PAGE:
I normally write about issues involving legal gambling. But the US Supreme Court’s upcoming decision to overturn Roe v. Wade raises the question: Can tribes open abortion clinics the way they have opened casinos? Gaming law gives us part of the answer.
Indian law is based on federal statutes, appellate and Supreme Court cases – including Cabazon, which created the rights for tribes to run casinos – and the laws of the states where the tribes are located.
If and when the religious right-wing majority on the Court reverses Roe, it will be the first time in American history that the Court has taken away a federal constitutional right. The states will then be free to do anything they wish. Republican-controlled states will enact laws criminalizing abortion. Democratic states will pass statutes and amendments to their state constitutions guaranteeing women the right to choose.
The Cabazon decision involved Public Law 280, which applies to most states, and the Assimilative Crimes Act. These laws make it a federal crime to do any act in Indian Country if the state has made that act illegal. So, using a gun on a reservation to take someone’s money is a crime because every state has laws against armed robbery.
But the state has to have a complete prohibition on the act. California is a PL 280 state. The state allows charity bingo, though making high-stakes bingo a crime. The Supreme Court ruled in Cabazon that California does not have a public policy against gambling, let alone bingo, so tribes were free to offer the game. Plus, under tribes’ sovereign powers, they could regulate the games themselves, including offering million-dollar jackpots.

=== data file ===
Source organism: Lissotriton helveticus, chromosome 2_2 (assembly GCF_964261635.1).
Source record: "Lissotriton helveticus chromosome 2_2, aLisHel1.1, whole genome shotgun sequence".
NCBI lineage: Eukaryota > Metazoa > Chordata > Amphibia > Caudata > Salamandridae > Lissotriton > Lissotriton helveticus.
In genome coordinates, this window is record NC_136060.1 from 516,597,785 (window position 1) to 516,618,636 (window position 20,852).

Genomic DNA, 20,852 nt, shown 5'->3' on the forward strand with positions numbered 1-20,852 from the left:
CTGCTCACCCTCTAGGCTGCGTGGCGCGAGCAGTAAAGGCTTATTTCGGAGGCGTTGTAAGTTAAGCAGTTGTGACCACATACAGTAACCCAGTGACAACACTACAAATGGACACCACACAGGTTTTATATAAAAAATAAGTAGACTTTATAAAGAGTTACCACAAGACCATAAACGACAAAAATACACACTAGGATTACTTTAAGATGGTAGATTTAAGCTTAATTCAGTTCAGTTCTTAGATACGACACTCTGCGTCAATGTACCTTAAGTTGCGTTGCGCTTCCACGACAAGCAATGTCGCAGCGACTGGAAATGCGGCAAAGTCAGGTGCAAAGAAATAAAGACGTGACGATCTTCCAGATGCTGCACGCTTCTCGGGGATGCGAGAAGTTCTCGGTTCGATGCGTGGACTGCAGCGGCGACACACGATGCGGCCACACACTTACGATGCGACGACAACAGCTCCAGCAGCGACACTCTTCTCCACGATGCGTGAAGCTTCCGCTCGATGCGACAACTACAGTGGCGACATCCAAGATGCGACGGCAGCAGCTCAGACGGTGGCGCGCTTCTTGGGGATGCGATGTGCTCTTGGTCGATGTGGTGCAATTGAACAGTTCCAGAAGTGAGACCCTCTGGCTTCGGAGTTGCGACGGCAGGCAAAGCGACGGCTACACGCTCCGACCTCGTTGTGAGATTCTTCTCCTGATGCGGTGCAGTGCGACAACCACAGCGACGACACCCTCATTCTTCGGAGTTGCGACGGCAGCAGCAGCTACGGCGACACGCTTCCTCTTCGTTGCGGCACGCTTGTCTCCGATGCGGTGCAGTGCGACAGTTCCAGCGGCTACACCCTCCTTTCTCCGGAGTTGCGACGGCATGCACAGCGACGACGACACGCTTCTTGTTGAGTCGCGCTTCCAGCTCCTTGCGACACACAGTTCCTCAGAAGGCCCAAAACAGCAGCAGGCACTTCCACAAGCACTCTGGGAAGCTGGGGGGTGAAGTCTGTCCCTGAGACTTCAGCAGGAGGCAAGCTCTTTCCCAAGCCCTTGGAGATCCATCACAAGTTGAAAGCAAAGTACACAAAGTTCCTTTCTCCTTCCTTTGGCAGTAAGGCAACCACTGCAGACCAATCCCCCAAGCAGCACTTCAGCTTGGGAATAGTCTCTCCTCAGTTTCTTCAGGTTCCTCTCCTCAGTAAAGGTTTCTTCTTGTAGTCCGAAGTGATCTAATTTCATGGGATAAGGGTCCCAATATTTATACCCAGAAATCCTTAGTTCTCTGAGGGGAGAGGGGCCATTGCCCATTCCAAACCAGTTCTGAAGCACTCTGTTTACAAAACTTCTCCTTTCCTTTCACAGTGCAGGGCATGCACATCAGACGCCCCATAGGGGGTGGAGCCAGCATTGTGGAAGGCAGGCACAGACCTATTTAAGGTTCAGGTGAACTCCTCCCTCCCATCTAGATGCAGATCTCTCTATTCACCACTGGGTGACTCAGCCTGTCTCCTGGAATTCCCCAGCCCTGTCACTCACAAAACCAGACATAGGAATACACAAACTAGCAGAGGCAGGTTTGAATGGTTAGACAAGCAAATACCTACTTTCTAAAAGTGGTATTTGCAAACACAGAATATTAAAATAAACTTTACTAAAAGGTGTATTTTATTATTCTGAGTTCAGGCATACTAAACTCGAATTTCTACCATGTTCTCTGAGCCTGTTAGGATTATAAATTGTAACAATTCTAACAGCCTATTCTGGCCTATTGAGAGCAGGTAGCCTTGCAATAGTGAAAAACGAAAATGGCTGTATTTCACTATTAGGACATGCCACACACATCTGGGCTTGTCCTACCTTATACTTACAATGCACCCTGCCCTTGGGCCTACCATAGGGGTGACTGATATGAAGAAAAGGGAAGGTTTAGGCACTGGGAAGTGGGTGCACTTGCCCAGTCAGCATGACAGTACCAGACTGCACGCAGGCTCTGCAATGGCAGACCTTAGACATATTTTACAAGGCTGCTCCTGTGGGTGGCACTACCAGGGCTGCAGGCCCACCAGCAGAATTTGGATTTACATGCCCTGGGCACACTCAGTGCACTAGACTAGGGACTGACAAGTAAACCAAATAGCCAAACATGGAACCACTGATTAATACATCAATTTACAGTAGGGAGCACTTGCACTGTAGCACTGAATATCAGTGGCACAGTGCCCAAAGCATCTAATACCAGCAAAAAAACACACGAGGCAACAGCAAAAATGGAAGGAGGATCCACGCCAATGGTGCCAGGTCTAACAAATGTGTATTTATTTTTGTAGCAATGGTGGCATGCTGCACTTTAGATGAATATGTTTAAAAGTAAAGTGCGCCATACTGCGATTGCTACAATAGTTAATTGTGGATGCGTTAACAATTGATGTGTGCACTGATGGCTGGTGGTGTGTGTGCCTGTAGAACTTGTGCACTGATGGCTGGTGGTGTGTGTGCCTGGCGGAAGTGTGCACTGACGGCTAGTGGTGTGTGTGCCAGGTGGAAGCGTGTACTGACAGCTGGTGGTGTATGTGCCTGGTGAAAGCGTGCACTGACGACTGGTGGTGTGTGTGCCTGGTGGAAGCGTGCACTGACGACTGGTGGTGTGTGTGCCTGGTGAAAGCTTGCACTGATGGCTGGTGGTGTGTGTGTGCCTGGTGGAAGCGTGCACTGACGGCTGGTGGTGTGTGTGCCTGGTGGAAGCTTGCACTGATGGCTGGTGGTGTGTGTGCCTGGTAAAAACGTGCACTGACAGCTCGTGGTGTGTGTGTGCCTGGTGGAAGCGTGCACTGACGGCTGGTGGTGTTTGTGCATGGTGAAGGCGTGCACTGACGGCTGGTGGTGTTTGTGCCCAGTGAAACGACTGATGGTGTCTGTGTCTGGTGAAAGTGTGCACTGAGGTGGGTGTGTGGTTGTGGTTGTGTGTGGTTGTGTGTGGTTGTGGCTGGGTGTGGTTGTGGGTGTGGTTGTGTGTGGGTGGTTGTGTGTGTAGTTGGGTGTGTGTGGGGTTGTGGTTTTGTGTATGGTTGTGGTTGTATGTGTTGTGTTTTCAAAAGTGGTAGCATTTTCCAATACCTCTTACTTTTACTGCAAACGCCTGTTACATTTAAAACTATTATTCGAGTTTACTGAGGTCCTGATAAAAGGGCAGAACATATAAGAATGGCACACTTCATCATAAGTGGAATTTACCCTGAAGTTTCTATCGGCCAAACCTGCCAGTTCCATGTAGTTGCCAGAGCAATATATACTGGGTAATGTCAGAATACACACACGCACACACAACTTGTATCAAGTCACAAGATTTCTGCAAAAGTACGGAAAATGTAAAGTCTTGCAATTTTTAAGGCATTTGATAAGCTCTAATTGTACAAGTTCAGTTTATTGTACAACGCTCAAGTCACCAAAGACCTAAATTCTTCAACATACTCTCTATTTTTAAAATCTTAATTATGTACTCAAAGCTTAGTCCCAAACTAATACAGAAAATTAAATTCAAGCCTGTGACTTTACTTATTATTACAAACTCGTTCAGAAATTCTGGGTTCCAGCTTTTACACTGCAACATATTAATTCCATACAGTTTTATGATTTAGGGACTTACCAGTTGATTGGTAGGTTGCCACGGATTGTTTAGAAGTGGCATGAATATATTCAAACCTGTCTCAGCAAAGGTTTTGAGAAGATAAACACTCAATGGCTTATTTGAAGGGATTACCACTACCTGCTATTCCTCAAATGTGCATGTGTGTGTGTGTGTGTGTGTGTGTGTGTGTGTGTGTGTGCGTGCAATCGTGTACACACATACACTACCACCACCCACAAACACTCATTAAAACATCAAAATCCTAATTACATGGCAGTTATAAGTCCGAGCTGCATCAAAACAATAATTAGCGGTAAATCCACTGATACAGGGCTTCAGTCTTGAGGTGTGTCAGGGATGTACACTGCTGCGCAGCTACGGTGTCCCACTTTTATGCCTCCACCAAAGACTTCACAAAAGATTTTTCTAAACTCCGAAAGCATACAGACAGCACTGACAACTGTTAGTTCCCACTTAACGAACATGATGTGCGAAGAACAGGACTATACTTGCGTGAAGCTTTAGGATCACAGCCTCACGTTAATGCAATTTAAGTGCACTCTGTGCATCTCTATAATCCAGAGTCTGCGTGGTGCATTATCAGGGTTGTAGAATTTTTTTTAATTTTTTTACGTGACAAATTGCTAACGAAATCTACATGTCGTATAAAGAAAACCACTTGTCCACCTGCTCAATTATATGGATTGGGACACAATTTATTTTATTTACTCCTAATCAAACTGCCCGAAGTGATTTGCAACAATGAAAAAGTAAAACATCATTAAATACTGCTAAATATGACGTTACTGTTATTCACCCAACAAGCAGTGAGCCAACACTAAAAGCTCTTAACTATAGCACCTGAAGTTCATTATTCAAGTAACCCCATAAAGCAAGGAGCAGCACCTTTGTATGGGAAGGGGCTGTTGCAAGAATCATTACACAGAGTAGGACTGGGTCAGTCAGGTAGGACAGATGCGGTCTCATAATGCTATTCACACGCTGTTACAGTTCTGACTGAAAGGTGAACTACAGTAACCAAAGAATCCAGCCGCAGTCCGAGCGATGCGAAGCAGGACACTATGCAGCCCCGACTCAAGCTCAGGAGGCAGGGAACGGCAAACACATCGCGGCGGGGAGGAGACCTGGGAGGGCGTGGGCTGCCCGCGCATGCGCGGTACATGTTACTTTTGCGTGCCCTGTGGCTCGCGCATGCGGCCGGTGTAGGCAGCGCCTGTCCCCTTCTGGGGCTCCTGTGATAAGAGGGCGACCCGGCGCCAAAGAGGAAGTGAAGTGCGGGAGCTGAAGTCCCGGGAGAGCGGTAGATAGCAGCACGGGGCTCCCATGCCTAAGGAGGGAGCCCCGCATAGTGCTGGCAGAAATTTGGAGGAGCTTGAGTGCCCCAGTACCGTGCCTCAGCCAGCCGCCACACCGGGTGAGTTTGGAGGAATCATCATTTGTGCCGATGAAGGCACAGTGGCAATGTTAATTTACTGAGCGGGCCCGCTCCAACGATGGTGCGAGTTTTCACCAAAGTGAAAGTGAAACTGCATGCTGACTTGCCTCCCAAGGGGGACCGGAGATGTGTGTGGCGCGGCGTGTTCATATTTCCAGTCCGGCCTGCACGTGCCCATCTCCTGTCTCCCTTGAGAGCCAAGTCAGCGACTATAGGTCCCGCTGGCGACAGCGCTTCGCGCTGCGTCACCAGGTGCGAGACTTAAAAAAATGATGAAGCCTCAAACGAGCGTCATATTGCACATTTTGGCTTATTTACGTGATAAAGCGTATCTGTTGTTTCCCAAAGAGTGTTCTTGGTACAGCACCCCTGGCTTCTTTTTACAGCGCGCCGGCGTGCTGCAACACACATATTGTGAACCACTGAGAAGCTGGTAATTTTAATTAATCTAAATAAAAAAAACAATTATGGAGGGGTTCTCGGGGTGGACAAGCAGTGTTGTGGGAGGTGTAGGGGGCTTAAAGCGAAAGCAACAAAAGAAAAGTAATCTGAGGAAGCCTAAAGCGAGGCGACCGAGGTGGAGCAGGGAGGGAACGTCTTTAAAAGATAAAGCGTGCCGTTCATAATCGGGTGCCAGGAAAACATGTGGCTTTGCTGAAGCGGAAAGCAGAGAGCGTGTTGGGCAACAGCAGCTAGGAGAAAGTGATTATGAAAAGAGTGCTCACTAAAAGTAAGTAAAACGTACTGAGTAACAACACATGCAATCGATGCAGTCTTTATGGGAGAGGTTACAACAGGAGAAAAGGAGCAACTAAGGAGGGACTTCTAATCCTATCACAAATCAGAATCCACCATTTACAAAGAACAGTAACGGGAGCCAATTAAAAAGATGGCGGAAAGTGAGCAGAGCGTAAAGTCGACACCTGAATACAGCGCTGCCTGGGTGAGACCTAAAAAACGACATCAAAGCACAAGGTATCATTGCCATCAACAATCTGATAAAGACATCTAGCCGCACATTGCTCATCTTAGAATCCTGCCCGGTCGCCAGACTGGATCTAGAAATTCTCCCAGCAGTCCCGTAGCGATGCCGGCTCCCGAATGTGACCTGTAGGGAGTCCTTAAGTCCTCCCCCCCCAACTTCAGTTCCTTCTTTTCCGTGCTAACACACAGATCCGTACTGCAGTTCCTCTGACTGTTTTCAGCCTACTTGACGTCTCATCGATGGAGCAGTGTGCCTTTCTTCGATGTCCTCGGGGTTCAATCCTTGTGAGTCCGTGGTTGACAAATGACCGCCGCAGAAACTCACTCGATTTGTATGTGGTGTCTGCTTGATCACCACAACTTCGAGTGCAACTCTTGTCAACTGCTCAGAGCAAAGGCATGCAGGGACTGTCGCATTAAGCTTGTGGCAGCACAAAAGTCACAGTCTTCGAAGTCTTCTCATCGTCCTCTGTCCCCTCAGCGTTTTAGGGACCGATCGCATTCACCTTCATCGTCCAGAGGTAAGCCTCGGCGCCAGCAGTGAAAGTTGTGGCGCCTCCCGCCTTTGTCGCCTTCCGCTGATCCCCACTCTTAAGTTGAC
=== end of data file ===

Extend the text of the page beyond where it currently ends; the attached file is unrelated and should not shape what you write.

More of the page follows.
(Congress quickly enacted the Indian Gaming Regulatory Act. It basically wrote the Cabazon decision into federal statutory law, regardless of whether a state fell under PL 280.)
There are a lot of other cases involving attempts by entrepreneurs and tribes to open businesses on reservations that would violate state restrictions that would apply if the business was off-reservation. The most common are selling tobacco, alcoholic beverages, fireworks, and other restricted items to non-Indians. The Ninth Circuit even had to decide whether the Moapa Tribe could open a brothel near Las Vegas, since prostitution is legal in Nevada, although prohibited in Clark County. (The answer is no because there is a federal public policy against prostitution.)
My (educated) guess is that tribes can open abortion clinics, but only in states where such providers are not necessary. I do not think that courts will create a tribal exemption in Republican-controlled states, even in states with exceptions for rape and incest.
So, tribal sovereignty will not end the fight in state legislatures over a woman’s right to control her own body.
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